Today we’d like to introduce you to Marcia Santore.
Marcia, please kick things off for us by telling us about yourself and your journey so far.
It was always going to be painting. I prepared myself for this fact not by painting, but by spending 17 years drawing almost constantly. Drawing, and looking at paintings—in galleries, in museums, and in the art books on the coffee table. In college, I took my first painting class and fell in love with oil paint. (Someone on a podcast was talking about “signature smells” recently—mine is definitely turpentine.) And yet, today, I paint almost exclusively in acrylics—originally because I didn’t want the oil and turpentine fumes in the house with my children, but now because I love the bright palette and the immediacy of acrylics. Even when my studio was outside of my home and I could paint in oil again (which I did), I kept gravitating back to acrylics.
A few years ago, I was thinking about these sort-of-abstract, noncontinuous, nonrepetitive patterns that would show up in my paintings, either around the primary images or building the primary images. I felt like I needed to spend time alone with just those marks and started a series on paper that I ended up calling Composite Rhythms. After an adventure involving raccoons and yellow goo dripping from the ceiling of my studio (it’s a long story), I had to put my materials in storage for a couple of months. After that enforced break from painting, this new series came pouring out—a group of gestural, linear, colorful abstract paintings based in bodily movement—clearly mine, yet different. It was amazing—just me, the brush, the paint, the canvas, putting colors next to colors. The first one was Dance of Discernment—the name came to me in a dream—and that seems appropriate, somehow, for these works.
The Dance of … series itself may be complete, but this new abstract work is continuing. Right now, things are getting very horizontal. I’ll be interested to see where it goes.
Can you give our readers some background on your art?
I make paintings. I love color and movement. Sometimes there is a reference to something recognizable: an imagined place, a mythical character, an animal, an action. Sometimes there is a more abstract reference to a motion or an emotion. These tend to be more invocation than evocation. I don’t think an artwork is really complete without viewers bringing their own experience to their perception of a piece. So, spend time with them, let your mind wander in and around and discover things, ask yourself about a particular mark. What it would feel like to make that mark? What does this color do next to that color? What does it mean when Medusa looks back over her shoulder and you catch the glint in her eye? What does it mean that a woman is whirling with multiple legs and two babies under her arms? Why do these lines jump this way around the canvas? Or coil up that way? What do you feel when you look into it? Feel the movement. Let your body wonder how it feels to create those shapes in the world. Feel the emotions that this painting brings up in you. Dance with me.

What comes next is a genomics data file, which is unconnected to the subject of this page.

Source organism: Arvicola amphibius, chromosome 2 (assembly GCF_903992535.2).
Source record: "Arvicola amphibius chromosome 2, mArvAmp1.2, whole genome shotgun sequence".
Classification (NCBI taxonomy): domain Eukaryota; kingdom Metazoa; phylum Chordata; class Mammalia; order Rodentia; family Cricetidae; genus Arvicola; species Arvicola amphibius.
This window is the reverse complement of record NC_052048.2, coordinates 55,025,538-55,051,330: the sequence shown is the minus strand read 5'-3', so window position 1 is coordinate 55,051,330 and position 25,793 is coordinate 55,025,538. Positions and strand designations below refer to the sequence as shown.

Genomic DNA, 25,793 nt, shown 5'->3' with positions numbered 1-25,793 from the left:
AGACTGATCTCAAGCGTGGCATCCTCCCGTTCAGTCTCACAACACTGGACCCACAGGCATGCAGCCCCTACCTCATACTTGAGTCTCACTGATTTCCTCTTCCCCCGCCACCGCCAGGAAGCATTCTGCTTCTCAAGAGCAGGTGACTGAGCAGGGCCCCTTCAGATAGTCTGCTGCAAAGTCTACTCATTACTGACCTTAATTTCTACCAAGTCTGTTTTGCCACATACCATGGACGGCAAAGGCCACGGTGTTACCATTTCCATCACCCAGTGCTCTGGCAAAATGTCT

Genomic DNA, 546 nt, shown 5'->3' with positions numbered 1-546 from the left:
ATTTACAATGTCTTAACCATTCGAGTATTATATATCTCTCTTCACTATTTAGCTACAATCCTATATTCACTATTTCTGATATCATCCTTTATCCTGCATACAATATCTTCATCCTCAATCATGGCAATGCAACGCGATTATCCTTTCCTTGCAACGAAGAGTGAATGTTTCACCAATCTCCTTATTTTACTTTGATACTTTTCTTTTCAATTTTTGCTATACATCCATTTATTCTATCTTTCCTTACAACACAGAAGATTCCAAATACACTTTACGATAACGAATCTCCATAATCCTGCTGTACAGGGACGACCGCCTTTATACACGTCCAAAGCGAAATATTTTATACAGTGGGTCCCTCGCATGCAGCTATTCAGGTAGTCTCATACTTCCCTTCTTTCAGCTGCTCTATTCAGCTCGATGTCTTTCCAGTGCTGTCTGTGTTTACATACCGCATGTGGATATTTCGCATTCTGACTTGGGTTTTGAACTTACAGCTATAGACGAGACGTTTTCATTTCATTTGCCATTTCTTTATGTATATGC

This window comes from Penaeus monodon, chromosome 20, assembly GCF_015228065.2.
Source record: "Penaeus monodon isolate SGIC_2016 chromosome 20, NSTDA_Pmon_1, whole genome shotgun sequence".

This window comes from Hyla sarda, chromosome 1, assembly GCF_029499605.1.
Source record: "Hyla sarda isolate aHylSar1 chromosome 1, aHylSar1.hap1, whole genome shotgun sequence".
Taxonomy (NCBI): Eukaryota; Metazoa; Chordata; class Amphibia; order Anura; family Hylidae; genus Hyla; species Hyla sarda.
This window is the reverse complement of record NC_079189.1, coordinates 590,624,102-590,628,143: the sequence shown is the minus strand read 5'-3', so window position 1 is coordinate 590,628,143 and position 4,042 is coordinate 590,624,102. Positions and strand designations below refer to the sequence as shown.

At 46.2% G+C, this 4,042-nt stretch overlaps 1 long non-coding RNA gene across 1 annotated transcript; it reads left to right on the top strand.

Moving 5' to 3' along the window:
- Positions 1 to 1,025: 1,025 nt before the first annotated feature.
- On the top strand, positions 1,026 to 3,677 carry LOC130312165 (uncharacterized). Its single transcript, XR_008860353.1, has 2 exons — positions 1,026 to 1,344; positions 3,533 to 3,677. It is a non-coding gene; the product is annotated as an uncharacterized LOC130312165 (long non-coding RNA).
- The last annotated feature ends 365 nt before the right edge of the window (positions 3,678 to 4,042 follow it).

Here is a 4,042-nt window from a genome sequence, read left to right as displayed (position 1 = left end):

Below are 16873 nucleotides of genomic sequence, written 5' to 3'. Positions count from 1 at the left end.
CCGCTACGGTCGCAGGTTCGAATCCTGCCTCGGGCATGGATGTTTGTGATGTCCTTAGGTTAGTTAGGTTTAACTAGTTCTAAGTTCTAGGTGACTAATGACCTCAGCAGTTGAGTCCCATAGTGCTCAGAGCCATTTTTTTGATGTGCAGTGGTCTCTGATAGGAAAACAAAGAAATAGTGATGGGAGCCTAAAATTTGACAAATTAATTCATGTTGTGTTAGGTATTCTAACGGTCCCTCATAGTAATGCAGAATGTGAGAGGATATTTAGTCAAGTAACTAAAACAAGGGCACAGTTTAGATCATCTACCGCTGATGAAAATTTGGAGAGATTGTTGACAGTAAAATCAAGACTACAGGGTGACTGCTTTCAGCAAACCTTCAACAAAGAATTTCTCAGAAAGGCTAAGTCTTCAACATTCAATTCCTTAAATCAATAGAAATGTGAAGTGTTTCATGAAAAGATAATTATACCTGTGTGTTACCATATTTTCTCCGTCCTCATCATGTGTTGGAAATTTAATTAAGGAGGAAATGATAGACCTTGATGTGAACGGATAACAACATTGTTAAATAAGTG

What would you recommend to an artist new to the city, or to art, in terms of meeting and connecting with other artists and creatives?
Being an artist can be lonely, but it doesn’t have to be. I find it very easy to be on my own in the studio—too easy. I knew that I needed colleagues—particularly, friendly colleagues—but when I first moved to New England, I didn’t know anybody. I joined the New Hampshire chapter of the Women’s Caucus for Art and met the most amazing women who were making all kinds of art. It has been a wonderful experience to get to spend time and work with this group. I’ve learned a lot about exhibitions and felt supported in all the things artists need to do to advocate for their work. I also write about artists, for Artscope magazine and for my blog artYOP! (at www.artyop.com), so that has given me a reason to introduce myself to artists I wouldn’t otherwise meet. I love to talk to other artists and hear their stories and see what they’re doing. Instagram is great—it’s full of images, and it’s a wonderful way to become familiar with other artists and their work. It’s also pretty cool to see who’s looking at your work, too!
What’s the best way for someone to check out your work and provide support?
The best place to see my artwork would be in your home or your workplace, over time. (That’s not just a sales pitch—living with paintings over time provides a much deeper experience than walking past them in a gallery or museum.) I believe in art as an act of communication between artist and viewer, so I make a point of showing my work as often and in as many places as possible. You can also see my paintings on my website (www.marciasantore.com), Instagram (@marciasantore), or on my Facebook page at Marcia Santore-Artist. I have a mailing list to let people know where I’m showing next and other projects I’m working on (sign up through the website). To buy paintings, go to the website and use the contact page to reach me directly.
- Website: www.marciasantore.com
- Email: MLSantore@gmail.com
- Instagram: @marciasantore
- Facebook: https://www.facebook.com/marciasantoreartist/
- Other: http://www.artyop.com/
In-studio images of the artist and the painting Tempest, and of the Pattern in Motion exhibition courtesy Marcia Santore. All other photographs by John Anderson, On the Spot Photography.